As for Lamour's sentiment as the Tour prepares to kick off in Liège, Belgium, "It's not serenity, that's the last I can say," he commented. Tour director Jean-Marie Leblanc has already accepted that police raids on the Tour may be all but inevitable, while Lamour seems to fear more for the future of the sport, still popular on the roadside but facing a crisis in the form of ongoing doping scandals.

"I think this feeling is changing," he said, referring to the notion of the sport's enduring popularity among fans. "I think we're seeing a fracture in the sport, a sport that's inherently popular and free. We're asking ourselves if this could all come to an end one day."

Leblanc confident in Armstrong

Tour de France director Jean-Marie Leblanc remains an admirer of five-time winner Lance Armstrong, who this year embarks on a bid for an unprecedented sixth win in Paris. Leblanc, who declares himself 'skeptical' concerning allegations of doping revealed in the recent book "L.A. Confidential", prefers to offer his confidence to the majority of riders, Armstrong included.

"He works hard and leaves nothing to chance," Leblanc said of the US Postal Service leader in a recent AFP interview. "He's the one who started systematically testing the crucial stages, something now done by all of his rivals. Perhaps he's not as physically gifted as Jan Ullrich, who people call a real motor. But Armstrong has won five Tours de France thanks to his mental strength, his character, and his preparation.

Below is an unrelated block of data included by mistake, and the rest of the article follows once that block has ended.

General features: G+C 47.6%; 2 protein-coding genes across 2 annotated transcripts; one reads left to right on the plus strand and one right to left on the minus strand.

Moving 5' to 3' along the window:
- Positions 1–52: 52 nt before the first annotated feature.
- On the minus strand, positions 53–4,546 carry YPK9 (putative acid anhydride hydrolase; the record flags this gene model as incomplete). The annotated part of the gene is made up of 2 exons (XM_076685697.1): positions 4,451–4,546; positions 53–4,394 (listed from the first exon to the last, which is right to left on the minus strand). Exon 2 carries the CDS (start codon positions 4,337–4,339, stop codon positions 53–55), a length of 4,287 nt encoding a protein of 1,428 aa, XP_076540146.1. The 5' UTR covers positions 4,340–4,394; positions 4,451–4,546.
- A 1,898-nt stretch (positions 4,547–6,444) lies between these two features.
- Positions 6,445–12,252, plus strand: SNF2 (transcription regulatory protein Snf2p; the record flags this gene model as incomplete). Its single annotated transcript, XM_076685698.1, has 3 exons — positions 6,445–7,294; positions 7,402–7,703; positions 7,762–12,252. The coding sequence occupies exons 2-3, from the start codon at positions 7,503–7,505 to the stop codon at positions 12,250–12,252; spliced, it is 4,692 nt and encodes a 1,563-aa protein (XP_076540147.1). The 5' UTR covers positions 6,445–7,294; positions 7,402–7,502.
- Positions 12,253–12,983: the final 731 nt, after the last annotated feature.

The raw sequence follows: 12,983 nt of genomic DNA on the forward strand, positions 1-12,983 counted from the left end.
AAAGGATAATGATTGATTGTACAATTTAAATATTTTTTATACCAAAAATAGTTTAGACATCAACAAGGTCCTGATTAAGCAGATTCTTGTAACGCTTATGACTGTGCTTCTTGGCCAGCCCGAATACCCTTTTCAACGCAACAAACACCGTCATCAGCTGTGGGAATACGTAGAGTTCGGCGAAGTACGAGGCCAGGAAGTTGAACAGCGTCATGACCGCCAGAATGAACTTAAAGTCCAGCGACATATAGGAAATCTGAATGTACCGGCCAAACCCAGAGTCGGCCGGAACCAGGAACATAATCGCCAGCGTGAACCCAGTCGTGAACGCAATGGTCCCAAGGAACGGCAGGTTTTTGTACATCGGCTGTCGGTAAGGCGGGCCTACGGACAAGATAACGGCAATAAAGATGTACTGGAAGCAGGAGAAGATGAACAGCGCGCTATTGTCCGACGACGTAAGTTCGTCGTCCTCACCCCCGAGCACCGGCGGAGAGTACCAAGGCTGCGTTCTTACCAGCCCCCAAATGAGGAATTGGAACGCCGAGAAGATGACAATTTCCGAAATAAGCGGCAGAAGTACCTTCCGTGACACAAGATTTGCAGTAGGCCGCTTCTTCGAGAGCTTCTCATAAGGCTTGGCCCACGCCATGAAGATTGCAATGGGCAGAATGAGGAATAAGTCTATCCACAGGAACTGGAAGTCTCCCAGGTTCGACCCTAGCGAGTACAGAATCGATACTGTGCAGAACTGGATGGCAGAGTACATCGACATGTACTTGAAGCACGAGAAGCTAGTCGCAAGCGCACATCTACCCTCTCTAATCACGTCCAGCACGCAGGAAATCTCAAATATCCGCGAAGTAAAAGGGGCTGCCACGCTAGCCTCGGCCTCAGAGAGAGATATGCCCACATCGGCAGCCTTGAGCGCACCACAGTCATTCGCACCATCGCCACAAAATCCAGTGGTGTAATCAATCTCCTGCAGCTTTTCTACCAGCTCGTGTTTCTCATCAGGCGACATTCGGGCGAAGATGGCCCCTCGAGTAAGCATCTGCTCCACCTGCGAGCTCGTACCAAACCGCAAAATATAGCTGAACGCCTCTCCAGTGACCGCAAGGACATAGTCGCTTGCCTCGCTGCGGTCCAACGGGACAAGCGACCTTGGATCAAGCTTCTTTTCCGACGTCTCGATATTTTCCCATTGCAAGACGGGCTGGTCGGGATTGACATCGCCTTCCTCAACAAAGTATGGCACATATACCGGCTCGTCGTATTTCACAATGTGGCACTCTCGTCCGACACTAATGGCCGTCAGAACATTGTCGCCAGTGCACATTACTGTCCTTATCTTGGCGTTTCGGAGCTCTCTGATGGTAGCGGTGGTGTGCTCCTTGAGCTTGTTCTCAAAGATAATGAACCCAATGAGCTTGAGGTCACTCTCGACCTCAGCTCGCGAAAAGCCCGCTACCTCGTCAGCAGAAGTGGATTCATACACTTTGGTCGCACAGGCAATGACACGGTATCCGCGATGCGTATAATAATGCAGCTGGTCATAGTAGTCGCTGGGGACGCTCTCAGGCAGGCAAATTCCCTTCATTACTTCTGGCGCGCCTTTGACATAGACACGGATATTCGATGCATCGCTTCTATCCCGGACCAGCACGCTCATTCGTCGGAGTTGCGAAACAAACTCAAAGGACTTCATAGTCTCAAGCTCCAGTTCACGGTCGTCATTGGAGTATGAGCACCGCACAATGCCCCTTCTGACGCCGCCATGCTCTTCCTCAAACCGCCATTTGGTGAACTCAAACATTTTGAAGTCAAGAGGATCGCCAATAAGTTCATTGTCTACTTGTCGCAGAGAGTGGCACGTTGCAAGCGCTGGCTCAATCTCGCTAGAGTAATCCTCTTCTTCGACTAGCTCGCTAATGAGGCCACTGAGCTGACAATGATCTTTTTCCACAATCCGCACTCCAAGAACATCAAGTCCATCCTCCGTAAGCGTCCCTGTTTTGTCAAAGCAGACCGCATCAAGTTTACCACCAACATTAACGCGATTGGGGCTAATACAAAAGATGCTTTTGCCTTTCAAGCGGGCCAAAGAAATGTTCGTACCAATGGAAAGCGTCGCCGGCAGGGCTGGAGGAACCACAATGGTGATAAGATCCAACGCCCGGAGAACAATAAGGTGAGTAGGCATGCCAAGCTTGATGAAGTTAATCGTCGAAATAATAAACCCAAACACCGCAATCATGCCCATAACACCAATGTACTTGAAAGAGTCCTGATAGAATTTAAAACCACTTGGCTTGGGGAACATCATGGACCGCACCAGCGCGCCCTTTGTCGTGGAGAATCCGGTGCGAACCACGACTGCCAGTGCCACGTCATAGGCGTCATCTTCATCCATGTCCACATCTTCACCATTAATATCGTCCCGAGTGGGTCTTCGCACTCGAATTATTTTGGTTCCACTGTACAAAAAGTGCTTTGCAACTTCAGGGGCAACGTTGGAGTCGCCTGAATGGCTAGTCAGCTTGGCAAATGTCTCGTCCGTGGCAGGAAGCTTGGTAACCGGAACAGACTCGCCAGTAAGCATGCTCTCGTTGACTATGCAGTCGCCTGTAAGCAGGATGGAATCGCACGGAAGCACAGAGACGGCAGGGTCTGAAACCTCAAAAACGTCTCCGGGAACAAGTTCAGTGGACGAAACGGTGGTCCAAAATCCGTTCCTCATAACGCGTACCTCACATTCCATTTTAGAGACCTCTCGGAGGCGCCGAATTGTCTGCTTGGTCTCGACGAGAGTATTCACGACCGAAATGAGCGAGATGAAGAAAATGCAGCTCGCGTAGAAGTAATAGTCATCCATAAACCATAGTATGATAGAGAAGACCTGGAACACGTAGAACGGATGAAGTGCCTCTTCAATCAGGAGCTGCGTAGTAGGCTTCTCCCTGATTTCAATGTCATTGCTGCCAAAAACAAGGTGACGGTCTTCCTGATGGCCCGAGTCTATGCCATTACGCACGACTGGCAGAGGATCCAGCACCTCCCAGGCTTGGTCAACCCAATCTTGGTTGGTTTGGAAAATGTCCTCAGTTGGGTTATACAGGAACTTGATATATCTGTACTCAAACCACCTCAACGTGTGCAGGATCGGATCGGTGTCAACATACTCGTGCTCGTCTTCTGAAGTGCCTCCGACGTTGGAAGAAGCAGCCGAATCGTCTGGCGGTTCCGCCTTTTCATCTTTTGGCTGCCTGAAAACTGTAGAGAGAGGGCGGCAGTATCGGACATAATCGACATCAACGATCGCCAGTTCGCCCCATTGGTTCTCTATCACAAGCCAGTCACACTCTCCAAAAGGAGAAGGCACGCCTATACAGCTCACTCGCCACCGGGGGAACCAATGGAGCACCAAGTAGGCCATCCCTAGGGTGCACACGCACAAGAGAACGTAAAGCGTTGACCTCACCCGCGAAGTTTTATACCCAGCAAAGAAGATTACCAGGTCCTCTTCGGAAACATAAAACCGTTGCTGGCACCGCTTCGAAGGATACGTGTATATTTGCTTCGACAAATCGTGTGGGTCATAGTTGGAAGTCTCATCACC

Leblanc, a former rider-turned journalist, will direct the Tour for the sixteenth time this year. During his tenure he has seen two five-time winners, Miguel Indurain and Lance Armstrong. This year he could see the five win record broken, but Leblanc prefers not to make comparisons between Tour champions from different eras.

"Comparisons can't be made only with their palmarès," he said. "There are other factors: the quality of competition, whether or not they were present all year long... Specialisation. I think cycling has changed. It's a different era."

Eadie posts qualifying time for Olympics selection

By Gerard Knapp

Sean Eadie (right) and Michael Ford
Photo: © Mal Sawford
Click for larger image